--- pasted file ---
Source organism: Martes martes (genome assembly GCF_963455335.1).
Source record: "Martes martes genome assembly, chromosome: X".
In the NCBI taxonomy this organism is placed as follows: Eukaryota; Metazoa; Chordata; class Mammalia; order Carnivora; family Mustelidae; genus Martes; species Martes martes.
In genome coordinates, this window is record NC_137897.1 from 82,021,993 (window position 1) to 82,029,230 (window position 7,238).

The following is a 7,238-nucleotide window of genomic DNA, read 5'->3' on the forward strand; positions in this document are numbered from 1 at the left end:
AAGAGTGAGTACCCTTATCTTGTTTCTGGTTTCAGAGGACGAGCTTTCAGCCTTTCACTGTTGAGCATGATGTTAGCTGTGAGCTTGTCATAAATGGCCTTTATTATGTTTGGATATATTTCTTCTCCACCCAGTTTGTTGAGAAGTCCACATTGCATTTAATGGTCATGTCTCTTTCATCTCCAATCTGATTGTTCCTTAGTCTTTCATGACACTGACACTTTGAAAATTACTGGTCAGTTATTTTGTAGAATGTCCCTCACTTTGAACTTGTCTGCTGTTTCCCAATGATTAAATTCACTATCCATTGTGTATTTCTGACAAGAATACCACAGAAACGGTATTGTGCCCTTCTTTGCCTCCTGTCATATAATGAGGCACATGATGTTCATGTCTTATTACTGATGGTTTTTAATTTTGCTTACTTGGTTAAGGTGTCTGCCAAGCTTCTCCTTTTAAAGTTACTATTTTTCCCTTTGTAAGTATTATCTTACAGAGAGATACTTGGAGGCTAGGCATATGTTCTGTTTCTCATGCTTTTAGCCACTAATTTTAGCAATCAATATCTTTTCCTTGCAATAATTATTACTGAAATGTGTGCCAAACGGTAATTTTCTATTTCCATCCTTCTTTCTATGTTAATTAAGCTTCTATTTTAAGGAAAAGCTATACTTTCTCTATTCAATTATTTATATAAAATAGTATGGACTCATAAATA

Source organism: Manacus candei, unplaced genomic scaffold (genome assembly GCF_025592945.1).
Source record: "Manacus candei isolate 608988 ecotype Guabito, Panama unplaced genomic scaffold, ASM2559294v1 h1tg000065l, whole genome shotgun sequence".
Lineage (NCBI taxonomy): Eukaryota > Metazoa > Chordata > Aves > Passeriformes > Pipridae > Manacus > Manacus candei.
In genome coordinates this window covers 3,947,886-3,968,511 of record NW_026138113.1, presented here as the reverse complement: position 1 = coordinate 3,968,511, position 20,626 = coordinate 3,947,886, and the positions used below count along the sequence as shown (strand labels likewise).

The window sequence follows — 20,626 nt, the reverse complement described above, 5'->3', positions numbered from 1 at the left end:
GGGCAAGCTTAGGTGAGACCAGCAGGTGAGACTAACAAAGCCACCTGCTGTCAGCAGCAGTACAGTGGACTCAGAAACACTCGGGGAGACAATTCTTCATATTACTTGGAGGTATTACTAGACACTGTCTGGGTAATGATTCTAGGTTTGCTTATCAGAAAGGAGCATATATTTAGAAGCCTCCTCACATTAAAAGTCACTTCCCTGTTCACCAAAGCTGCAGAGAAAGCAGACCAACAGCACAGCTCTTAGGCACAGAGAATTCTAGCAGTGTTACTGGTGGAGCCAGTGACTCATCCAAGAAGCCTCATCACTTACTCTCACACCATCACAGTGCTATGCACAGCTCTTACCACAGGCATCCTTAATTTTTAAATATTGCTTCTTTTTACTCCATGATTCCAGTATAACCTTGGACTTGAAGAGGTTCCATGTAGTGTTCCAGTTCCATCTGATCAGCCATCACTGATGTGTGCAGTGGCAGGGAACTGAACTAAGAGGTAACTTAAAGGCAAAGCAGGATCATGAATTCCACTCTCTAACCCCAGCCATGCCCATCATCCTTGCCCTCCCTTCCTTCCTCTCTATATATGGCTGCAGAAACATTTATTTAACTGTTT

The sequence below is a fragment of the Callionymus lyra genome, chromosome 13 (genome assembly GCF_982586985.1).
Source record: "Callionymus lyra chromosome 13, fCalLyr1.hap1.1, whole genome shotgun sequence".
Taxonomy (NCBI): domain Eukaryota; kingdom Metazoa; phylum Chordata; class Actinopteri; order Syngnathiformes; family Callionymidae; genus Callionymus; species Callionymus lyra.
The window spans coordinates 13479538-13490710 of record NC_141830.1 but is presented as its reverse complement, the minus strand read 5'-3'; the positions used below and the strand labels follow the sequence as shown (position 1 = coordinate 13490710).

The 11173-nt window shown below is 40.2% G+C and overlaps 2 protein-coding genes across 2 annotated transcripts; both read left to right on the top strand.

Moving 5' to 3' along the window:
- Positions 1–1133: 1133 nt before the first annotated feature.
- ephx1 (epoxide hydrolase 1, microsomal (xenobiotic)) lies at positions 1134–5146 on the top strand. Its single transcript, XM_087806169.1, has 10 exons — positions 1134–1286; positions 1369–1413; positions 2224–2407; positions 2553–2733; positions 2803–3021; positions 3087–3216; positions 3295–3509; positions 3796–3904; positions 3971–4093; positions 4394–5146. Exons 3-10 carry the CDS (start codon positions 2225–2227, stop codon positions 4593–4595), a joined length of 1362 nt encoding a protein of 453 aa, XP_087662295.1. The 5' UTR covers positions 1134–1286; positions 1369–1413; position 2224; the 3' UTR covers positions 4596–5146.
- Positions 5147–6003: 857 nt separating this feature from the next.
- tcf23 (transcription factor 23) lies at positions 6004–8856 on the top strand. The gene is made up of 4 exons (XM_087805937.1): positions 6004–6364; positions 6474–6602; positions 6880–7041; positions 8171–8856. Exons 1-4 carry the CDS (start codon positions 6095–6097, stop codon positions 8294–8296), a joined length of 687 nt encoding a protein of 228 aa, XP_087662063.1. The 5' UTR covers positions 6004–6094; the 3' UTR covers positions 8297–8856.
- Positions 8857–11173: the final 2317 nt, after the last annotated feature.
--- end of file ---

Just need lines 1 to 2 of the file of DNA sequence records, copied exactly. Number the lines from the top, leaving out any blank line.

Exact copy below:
Source organism: Martes martes (genome assembly GCF_963455335.1).
Source record: "Martes martes genome assembly, chromosome: X".